When Mel retired from Motorola/General Dynamics as a software engineer in 2006, it was not the culmination of a career, but rather a springboard into a life of extraordinary service to the Jewish community. He demonstrated leadership in his first volunteering venture as a customer representative for a major expansion project at Temple Emanuel of Tempe. “I worked with the architect and contractor and was in the temple four hours a day, four days a week during the construction process,” says Mel. “Being handy by nature, I knew a lot about plumbing and electrical work, so I helped keep track of the expansion activities. Even now, if the temple has a problem with these areas, they call me. I know where everything is!”

In 2011, Mel joined the AZJHS and started ascending the volunteer ladder as treasurer and vice president of membership. “At the time, my wife and I were also active in creating the Tempe Center for the Arts,” says Mel. He was also treasurer of a related nonprofit.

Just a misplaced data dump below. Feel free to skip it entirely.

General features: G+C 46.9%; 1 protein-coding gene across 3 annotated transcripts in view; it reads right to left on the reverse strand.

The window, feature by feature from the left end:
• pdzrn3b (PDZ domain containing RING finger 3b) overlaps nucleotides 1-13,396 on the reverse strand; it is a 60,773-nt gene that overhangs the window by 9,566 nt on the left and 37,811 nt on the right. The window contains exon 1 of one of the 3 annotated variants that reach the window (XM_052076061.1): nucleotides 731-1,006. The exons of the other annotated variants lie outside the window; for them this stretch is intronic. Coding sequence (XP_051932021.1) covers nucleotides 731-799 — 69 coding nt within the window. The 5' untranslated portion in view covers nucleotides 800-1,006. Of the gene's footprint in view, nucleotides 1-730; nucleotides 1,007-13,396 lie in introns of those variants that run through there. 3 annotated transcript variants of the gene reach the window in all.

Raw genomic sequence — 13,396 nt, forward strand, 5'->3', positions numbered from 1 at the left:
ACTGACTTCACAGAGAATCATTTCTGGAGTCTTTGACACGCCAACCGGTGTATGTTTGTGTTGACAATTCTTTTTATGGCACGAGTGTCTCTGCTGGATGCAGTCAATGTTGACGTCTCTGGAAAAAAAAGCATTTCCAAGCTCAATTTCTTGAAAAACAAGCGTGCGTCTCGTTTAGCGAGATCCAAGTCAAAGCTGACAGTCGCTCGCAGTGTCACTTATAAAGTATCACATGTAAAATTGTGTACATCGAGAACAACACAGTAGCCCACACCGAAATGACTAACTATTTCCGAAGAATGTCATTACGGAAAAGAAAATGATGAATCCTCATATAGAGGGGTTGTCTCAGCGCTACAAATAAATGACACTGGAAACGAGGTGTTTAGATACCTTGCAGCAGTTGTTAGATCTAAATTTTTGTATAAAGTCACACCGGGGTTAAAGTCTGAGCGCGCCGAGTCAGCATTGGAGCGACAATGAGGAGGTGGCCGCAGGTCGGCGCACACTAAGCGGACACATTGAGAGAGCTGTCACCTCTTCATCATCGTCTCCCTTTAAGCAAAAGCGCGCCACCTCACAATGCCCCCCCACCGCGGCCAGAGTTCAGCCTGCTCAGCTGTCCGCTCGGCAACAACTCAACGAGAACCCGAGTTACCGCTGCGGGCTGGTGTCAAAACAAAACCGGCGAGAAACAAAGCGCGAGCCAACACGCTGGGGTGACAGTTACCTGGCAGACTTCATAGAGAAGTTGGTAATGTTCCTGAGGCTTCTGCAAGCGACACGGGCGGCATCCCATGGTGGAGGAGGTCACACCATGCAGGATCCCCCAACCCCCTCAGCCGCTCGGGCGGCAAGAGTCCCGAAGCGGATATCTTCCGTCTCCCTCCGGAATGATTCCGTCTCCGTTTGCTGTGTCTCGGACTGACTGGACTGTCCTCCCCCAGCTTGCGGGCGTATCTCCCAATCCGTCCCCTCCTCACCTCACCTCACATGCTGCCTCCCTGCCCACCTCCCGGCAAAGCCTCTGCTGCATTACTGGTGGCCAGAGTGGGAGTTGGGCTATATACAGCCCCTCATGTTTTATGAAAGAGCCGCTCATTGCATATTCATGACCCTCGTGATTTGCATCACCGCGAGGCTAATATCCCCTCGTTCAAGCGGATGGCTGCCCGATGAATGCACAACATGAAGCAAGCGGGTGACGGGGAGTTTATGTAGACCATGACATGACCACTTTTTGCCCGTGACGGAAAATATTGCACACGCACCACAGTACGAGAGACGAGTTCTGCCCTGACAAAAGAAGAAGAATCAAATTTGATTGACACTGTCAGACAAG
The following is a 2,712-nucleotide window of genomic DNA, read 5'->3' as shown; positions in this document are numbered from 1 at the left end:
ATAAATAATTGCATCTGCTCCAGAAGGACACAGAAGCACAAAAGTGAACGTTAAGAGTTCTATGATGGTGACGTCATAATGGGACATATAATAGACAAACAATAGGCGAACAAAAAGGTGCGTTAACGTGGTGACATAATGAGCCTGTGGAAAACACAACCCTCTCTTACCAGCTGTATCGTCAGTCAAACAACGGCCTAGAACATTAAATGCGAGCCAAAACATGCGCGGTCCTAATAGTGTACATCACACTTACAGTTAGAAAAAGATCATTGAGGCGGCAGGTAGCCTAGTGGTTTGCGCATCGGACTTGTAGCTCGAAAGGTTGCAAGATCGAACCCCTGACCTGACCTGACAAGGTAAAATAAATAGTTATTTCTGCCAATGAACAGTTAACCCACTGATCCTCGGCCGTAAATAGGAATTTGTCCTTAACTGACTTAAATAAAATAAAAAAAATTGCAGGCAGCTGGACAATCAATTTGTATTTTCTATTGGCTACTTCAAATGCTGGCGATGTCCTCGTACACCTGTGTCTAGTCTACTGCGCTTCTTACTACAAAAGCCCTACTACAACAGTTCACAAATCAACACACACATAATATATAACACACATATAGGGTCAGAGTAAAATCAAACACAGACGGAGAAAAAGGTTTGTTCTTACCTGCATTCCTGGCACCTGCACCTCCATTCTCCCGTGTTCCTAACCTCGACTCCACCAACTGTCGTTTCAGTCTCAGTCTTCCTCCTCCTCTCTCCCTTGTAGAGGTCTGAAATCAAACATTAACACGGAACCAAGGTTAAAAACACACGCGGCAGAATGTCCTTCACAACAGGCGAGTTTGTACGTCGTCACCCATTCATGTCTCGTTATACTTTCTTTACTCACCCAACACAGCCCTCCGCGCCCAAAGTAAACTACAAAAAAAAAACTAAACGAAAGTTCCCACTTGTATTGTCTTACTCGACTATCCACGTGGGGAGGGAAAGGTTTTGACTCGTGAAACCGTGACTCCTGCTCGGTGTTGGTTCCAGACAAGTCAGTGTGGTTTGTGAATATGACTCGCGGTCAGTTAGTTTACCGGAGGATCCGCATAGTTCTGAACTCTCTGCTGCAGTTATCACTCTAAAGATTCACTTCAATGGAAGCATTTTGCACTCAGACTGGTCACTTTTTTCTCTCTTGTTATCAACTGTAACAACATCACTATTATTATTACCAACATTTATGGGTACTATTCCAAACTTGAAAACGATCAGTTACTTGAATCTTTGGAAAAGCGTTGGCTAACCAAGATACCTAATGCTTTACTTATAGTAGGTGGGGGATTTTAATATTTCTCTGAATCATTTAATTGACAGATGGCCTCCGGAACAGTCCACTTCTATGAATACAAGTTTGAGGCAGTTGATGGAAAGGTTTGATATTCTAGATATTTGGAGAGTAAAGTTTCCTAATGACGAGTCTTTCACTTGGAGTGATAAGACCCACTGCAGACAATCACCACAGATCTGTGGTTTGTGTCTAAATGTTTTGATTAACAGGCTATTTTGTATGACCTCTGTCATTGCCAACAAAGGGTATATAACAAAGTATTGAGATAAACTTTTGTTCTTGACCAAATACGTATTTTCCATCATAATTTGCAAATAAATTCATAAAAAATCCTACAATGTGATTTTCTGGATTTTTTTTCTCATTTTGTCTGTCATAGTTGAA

Mel says the most exciting part of his job as president of the AZJHS is “working with the board. They are tremendously dedicated and engaged. I love being involved with the planning of projects that grow the organization and ensure [its] sustainability. Plus, I love giving back to a community that has supported me.”

As president, Mel is particularly proud of a huge challenge the board took on last year: the “Life & Legacy” program, run by the Jewish Community Foundation and the Harold Grinspoon Foundation. Fifteen organizations, including the AZJHS, Temple Emanuel, Hillel and others were challenged to enroll 25 donors to commit at least $1,000 each through gifts of cash, stock or from wills. If they succeeded, the AZJHS would receive a $10,000 donation. If they enrolled 25 more contributors by May 2017, the society would get another $10,000.

“We not only got 25 donors,” says Mel, “but have the next 25 [enrolled, too].” Of all the participants, the AZJHS – the smallest participating organization – is the first to enroll 50 donors.